Local, state tourism heads report healing economy

Published 10:30 am Tuesday, September 28, 2021

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LaGrange’s economy took a series of hits the last two years due to the pandemic, but three tourism leaders are reporting a strong recovery both locally and state-wide as tourism continues to rebound.

Kathy Tilley, executive director of Visit LaGrange; Nija Torrence, the regional tourism marketing manager of Explore Georgia; and Carleton Wood, the executive director of Hills and Dales Estate, shared some of the latest data supporting their assessments during the State of the Community Luncheon held Monday.

“[Tourism] is not just about [bringing in] visitors,” Tilley said. “It improves the quality of life of the residents who live here.”

Outdoor venues particularly helped Georgia through the initial start of the pandemic, Torrence said, as people were looking for safe, outdoor places to visit.

“Visitor volume has been pretty good,” Torrence said. “In 2019, Georgia was the number seven state for domestic overnight trips, but in 2020 we rose up to number five since [there was] a lot of pent-up demand.”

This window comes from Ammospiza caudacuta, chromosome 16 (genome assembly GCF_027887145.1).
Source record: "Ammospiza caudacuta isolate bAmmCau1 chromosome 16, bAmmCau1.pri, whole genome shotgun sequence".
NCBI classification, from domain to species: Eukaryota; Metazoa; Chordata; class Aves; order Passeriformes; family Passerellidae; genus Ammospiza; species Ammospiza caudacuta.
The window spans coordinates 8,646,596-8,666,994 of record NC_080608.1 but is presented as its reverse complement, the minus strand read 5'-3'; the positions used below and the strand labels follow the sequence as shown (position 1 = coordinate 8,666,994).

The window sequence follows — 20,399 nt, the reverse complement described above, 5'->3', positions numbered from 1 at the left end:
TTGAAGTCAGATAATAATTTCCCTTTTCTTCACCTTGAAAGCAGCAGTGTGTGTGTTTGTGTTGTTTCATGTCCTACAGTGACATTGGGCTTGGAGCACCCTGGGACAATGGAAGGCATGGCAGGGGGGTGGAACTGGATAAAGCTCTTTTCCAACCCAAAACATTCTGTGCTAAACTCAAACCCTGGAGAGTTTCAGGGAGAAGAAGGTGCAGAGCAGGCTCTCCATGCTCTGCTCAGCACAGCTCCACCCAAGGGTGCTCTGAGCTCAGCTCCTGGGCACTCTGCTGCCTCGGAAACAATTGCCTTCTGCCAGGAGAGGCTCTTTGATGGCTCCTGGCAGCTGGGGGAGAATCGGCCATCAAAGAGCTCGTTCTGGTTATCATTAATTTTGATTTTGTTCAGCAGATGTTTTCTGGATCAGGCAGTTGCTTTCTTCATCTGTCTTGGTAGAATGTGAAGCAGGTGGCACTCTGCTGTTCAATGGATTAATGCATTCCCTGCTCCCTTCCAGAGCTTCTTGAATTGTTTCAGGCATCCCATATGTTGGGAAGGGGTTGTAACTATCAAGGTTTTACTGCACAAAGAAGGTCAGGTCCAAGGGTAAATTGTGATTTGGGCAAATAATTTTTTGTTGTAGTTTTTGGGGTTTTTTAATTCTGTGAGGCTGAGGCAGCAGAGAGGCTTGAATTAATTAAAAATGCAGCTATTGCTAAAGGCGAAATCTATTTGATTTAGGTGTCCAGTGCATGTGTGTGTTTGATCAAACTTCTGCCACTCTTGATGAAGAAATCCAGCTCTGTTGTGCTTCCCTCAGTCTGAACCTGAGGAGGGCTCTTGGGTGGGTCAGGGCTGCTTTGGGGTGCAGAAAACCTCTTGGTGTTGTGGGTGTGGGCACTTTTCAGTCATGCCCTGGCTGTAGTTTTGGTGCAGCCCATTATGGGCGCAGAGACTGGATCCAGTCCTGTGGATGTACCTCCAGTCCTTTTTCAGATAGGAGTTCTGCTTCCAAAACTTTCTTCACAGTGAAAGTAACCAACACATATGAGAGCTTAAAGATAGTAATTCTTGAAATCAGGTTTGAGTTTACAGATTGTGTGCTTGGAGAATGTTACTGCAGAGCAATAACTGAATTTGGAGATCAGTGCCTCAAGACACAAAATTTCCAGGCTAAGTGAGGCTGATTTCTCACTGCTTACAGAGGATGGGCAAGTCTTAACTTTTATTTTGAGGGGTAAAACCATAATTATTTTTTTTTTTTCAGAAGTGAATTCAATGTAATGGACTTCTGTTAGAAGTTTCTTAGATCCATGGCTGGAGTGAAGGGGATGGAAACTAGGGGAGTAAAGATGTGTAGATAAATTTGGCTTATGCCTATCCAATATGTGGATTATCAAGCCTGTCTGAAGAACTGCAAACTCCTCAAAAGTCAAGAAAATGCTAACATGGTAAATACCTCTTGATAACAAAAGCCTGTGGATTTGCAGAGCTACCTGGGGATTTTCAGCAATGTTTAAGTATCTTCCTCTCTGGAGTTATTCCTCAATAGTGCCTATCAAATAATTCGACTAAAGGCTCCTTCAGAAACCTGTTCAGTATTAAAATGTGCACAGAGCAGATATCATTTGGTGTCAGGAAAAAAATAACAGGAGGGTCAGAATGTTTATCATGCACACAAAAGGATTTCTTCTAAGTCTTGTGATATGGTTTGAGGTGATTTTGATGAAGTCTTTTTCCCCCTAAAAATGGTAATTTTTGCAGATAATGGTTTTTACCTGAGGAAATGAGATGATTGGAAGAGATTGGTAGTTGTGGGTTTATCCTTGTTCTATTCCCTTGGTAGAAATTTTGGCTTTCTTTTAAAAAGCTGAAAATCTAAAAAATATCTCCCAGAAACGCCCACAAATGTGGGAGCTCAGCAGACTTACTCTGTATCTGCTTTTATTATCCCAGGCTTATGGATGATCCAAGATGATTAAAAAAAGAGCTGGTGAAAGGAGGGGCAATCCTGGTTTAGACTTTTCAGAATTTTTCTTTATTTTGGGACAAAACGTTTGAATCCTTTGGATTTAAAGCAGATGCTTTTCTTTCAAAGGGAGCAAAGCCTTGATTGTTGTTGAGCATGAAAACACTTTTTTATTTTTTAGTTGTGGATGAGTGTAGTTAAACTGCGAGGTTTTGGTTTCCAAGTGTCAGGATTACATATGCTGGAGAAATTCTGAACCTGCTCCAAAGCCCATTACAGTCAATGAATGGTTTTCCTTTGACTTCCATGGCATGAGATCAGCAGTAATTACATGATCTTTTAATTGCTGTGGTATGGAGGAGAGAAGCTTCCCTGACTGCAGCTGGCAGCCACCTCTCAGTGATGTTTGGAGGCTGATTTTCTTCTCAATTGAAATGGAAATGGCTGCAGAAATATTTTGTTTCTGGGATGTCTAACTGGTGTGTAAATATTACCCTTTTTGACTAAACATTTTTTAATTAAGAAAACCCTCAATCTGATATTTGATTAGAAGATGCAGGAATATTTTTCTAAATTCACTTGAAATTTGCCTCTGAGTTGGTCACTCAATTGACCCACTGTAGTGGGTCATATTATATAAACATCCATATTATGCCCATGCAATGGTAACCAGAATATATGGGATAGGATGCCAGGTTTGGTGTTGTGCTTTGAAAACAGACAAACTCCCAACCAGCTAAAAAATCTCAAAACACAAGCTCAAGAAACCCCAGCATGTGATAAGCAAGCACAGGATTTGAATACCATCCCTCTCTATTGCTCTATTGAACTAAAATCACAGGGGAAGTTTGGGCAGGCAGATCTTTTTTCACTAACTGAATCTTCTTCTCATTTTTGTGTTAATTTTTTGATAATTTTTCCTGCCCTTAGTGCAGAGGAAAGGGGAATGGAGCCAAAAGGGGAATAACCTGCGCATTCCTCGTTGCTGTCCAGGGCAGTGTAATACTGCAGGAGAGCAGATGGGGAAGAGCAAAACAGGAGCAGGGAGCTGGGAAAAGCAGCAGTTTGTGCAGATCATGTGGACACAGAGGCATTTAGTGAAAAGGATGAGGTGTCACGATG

One way Visit LaGrange measures success is through the hotel occupancy rate in the area, Tilley said. In August 2018, LaGrange was at 58.2 % occupancy, with a slight dip in 2019 with 56.7%. However, in August 2021, hotel occupancy was at 66.7%.

Popular destinations both in and outside the county help drive higher occupancy rates, Tilley said. West Point Lake has been a sought-after destination in recent years.

Jay Jamison, Operations manager of the West Point Lake Project, noted that the lake had 2.1 million visitors to its parks in the last year and has accumulated $1.3 million in fees from its campgrounds.

Hills and Dales Estate, which had to close partially in 2020, reported an increase in visitors this past year as well as the use of its grounds for events such as photography shoots.

“We’re not quite back where we were, but we’re certainly trending up,” Wood said.

Looking into 2022, tourism departments are looking into price increases in visitor venues and even hotel and motel prices due to a rise in demand for them. Increased promotion as well as a major goal for tourism departments, Wood noted.

“It’s easy to overlook smaller things like sports games bringing in teams,” Wood said.

“Other things, like the Cycling Classic the Downtown Authority held, things like that can grow and become tourism pieces.”